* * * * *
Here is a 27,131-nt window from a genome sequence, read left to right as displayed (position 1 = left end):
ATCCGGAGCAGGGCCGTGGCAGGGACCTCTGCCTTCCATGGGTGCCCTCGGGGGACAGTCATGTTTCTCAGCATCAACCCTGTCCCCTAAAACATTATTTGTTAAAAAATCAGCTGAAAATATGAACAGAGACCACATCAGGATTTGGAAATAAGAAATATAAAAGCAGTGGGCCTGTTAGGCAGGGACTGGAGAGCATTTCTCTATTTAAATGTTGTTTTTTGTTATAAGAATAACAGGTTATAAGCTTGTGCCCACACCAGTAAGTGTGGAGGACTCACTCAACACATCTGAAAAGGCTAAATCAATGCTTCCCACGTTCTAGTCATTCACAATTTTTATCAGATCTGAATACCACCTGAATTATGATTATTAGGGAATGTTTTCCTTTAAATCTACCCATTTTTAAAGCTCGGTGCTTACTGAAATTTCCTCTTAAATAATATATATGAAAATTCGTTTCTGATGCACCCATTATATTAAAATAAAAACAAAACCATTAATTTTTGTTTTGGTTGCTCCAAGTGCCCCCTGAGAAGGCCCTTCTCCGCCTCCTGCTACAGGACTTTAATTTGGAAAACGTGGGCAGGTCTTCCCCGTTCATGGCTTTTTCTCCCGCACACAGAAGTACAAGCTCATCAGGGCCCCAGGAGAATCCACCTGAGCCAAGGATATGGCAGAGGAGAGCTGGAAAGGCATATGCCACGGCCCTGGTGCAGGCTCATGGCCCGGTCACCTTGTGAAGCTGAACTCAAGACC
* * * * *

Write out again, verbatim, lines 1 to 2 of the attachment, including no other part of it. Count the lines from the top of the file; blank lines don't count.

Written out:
Here is a 27,131-nt window from a genome sequence, read left to right as displayed (position 1 = left end):
ATCCGGAGCAGGGCCGTGGCAGGGACCTCTGCCTTCCATGGGTGCCCTCGGGGGACAGTCATGTTTCTCAGCATCAACCCTGTCCCCTAAAACATTATTTGTTAAAAAATCAGCTGAAAATATGAACAGAGACCACATCAGGATTTGGAAATAAGAAATATAAAAGCAGTGGGCCTGTTAGGCAGGGACTGGAGAGCATTTCTCTATTTAAATGTTGTTTTTTGTTATAAGAATAACAGGTTATAAGCTTGTGCCCACACCAGTAAGTGTGGAGGACTCACTCAACACATCTGAAAAGGCTAAATCAATGCTTCCCACGTTCTAGTCATTCACAATTTTTATCAGATCTGAATACCACCTGAATTATGATTATTAGGGAATGTTTTCCTTTAAATCTACCCATTTTTAAAGCTCGGTGCTTACTGAAATTTCCTCTTAAATAATATATATGAAAATTCGTTTCTGATGCACCCATTATATTAAAATAAAAACAAAACCATTAATTTTTGTTTTGGTTGCTCCAAGTGCCCCCTGAGAAGGCCCTTCTCCGCCTCCTGCTACAGGACTTTAATTTGGAAAACGTGGGCAGGTCTTCCCCGTTCATGGCTTTTTCTCCCGCACACAGAAGTACAAGCTCATCAGGGCCCCAGGAGAATCCACCTGAGCCAAGGATATGGCAGAGGAGAGCTGGAAAGGCATATGCCACGGCCCTGGTGCAGGCTCATGGCCCGGTCACCTTGTGAAGCTGAACTCAAGACC